Up in the air, wine tastes different. At least, this is what we think because our tastes atrophy slightly with altitude. Though it doesn’t bother thousands of passengers to enjoy wine from their cabin seat every day. If good French wines or champagnes are included with your plane ticket, you might have spent some money when booking your trip and airlines know that the quality of beverages served on board can have affluent customers make their mind up choosing their services. Winalist will explain you the major stakes around wine in the airline industry.
Wine, a great image for airlines
The market. Here we don’t talk about passengers whose limited budget compels them to use flights prices online comparison tools, but affluent clients who choose their airline looking at comfort features. Air carriers attract their customers with products of superior quality, but mostly affluent clients rather than the wealthiest ones. Indeed, the key market to sell a lot of wine cases or to built brand awareness in the air is the Business class. Business men or women, well-off clientele are far more numerous than First class passengers, often celebrities or millionaires. That’s also an opportunity for airlines as they make half of their margin on Business class fares.
How far are airlines willing to invest? On their menus or advertising campaigns, companies’ wine suppliers are brought to the fore. On board, the airline crew is also trained and selected. For example, the Champagne house Taittinger frequently offers staff training to Singapore Airlines and Quantas. Japan Airlines goes even further selecting graduate employees : 30% of its hostess team has a wine diploma. And It’s worth the money as airlines keep on investing more. Looking at figures we have $300,000 for First Class and $1.8 million for Business class for wine investment at Asiana Airlines. At the next level we find Emirates with $140 million in 2015 among $120 million just in France for purchasing and storing wine mainly. These huge figures first shows how the air carrier market is competitive but also represents an opportunity for companies to promote the cultural heritage of their country.
A profitable chauvinism. “France is in the air” is the Air France’s moto. The French airline continuously focuses on providing its passengers with the best French products. This strategy gets them spending the biggest annual budget allocated to wine by an airline, roughly $20 million. In addition, Air France also affords to have the famous chef Alain Ducasse serving its own Champagne “Alain Ducasse brut” on board in First class. In Portugal, TAP airline launched “TAP Wine Experience” to become a premium ambassador “of Portuguese taste of wines throughout the world”
Hopefully, investments get rewarded. The US Global Travelers and UK Business Travellers magazines are written for frequent business and luxury travelers. They decided to award airlines that have the best wine offer on board, on First and Business classes, while offering them a legitimate advertising boost. This year the Wines on the Wingaward was given to Asiana Airlines whose executive vice president Ja-Joon Goo explains “At Asiana we strive to provide our passengers with the best quality of flight and comfort, and that philosophy translates down to the fine details such as the wine we feature on our flights”. The UK version of this award is Cellars in the sky that prized airlines from the OneWorld alliance last year, especially Malaysia Airlines, Japan Airlines, American Airlines and Cathay Airlines.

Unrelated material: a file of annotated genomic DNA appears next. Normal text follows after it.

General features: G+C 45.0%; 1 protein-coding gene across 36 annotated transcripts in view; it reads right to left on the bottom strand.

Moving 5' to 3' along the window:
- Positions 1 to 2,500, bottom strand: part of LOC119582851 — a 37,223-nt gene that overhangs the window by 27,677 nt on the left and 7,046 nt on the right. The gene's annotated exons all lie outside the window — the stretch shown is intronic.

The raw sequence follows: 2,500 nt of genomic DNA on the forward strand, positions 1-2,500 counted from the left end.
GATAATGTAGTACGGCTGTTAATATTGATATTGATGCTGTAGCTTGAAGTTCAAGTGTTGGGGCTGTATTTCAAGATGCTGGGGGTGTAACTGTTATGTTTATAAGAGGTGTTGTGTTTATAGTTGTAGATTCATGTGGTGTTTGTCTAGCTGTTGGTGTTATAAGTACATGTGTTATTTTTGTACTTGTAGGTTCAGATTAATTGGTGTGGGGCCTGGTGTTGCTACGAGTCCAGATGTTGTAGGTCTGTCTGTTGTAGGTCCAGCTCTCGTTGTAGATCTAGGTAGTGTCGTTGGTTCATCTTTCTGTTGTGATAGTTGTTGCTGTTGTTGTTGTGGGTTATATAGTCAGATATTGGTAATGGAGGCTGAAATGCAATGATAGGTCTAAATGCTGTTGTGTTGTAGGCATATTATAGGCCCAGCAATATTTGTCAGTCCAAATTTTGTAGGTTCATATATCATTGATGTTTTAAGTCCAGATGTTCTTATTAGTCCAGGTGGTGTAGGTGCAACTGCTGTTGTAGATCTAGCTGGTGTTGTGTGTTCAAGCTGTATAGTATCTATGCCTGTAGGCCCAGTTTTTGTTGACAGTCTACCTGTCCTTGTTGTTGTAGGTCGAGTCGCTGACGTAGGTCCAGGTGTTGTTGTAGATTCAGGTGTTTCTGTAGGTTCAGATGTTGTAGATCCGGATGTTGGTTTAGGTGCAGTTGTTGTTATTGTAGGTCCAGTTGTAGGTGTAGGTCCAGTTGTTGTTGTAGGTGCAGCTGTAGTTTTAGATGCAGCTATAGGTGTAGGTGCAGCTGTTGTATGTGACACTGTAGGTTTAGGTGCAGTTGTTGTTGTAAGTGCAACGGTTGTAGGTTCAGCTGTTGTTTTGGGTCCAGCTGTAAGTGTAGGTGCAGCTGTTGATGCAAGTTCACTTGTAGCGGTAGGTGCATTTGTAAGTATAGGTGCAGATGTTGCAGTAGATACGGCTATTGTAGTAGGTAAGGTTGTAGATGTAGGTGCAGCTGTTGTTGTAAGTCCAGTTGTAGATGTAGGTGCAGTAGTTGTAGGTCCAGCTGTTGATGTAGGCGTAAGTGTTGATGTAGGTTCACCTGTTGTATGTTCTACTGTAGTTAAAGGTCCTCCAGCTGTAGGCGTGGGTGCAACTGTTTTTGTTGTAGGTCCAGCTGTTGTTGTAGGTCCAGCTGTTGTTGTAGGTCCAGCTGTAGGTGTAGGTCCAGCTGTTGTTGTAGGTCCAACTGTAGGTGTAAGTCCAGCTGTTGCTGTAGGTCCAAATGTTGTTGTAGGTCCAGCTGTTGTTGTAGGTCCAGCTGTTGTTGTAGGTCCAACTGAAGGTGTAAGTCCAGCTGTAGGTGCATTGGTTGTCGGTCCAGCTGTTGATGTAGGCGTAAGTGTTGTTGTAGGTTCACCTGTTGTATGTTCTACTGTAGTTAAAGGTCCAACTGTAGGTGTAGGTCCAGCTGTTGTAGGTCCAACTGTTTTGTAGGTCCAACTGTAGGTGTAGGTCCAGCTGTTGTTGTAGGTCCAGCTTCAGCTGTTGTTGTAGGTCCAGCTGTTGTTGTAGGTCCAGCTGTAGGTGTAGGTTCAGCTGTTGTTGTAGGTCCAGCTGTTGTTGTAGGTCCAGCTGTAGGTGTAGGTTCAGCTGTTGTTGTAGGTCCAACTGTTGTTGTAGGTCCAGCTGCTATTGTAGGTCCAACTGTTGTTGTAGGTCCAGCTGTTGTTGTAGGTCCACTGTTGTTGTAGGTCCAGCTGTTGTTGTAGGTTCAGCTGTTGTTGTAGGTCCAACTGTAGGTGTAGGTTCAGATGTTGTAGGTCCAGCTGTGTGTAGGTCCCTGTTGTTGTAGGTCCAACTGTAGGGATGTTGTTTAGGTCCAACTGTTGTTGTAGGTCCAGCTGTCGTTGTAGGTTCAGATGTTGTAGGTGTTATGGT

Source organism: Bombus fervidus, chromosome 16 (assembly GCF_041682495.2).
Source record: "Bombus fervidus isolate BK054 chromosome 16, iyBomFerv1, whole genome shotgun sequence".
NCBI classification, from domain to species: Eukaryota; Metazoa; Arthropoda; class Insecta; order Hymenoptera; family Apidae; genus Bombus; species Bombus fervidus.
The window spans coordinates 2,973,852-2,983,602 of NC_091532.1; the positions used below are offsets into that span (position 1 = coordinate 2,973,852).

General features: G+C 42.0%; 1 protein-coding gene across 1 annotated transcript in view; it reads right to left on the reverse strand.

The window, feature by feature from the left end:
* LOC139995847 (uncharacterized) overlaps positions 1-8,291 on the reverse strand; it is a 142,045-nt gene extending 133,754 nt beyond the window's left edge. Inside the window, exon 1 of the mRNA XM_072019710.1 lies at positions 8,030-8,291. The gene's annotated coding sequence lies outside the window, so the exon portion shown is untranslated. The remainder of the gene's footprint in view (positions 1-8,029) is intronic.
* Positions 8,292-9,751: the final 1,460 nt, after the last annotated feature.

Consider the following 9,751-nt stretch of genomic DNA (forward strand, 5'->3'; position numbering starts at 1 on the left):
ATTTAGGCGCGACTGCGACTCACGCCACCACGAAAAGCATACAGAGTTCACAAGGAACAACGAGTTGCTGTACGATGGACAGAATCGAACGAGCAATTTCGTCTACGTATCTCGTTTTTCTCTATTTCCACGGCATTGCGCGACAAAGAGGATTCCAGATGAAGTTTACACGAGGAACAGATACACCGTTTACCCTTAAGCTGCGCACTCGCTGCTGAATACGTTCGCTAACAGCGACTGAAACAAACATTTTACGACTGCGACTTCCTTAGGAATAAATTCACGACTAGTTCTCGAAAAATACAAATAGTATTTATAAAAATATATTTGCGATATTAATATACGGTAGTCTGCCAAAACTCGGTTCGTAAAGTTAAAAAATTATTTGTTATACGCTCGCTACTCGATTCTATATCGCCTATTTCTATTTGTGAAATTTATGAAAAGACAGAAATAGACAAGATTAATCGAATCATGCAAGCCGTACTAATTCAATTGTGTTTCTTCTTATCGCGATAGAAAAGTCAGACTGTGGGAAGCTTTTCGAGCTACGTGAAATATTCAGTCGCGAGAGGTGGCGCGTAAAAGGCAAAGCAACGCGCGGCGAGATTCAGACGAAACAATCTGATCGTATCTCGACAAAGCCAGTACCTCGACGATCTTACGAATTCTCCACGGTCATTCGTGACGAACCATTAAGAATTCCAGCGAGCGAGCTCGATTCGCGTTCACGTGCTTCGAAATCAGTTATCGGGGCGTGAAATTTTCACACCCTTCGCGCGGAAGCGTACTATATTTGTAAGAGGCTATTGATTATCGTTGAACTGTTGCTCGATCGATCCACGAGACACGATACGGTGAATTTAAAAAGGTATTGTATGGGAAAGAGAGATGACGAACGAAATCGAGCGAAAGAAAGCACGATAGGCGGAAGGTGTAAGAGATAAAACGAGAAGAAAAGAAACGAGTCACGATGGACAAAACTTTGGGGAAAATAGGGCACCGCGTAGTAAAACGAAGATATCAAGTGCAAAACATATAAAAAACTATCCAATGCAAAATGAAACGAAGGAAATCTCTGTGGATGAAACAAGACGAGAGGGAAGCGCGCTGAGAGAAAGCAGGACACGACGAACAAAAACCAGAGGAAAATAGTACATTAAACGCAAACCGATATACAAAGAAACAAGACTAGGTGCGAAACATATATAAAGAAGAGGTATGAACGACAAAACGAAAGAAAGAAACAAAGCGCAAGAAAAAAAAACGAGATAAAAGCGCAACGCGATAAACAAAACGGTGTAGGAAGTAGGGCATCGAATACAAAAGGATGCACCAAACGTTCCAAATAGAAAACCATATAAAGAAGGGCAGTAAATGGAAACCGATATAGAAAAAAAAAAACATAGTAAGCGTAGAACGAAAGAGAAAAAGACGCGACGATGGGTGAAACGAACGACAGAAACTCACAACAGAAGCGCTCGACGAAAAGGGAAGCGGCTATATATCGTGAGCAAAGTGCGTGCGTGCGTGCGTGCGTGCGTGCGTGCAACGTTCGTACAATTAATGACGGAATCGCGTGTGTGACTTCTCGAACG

A useful wine show-case
Passengers can enjoy wines on flights but also find the bottles on the dutyfree section of the airport, lounges or hotels. Once houses and wine producers get a 3-year contract with airlines, their reputation lasts far after.
Which wines? French wines are the inescapable products but except them, the wine offer varies among airlines. You can find English sparkling wine served on British Airways flights, but also wine from America, Australia, South Africa, Chile, Argentina and New Zealand by Hong Kong’s Cathay Airline. Beyond the type of wine, it’s a question of quantity.
Emirates has its wine Fort Knox in Beaune (in Burgundy), near the Mediterranean harbors and Northern Europe, where the company stores 3.8 million bottles from around the world. This quantity can be ensured thanks to a long-term relationship between the airline and the suppliers. According to Emirates’ vice president Joost Heymeijer “This is an important criterion, which allows us to stock wine and to serve older vintages”. House Latour benefits from the partnership with Emirates as well. Louis-Fabrice Latour explains “with increasing prices, we need a clientele capable of selling more expensive wines. Emirates plays this role very well, mixing luxury and consumption”.
What about Champagne? Up in the air, champagne has remained the preferred drink since the origins of commercial aviation, but competition up there is rough! The 25 largest Champagne houses and about 15 challengers are competing on the market. Even if airlines watch out the beverages’ reputation they serve, they are particularly sensitive to costs. Most Champagne houses have to give a percentage discount according to the contracts.
Offers are published by Airlines according to the volume needed and the class the Champagne will be served on. Some Champagne Houses have more negotiation power, such as Laurent-Perrier house, that signed an exclusive contract on all the champagne served on Japan Airlines flights.
Air France is one of the only airlines to offer champagne to passengers of its economy class, thus promoting the French Terroir.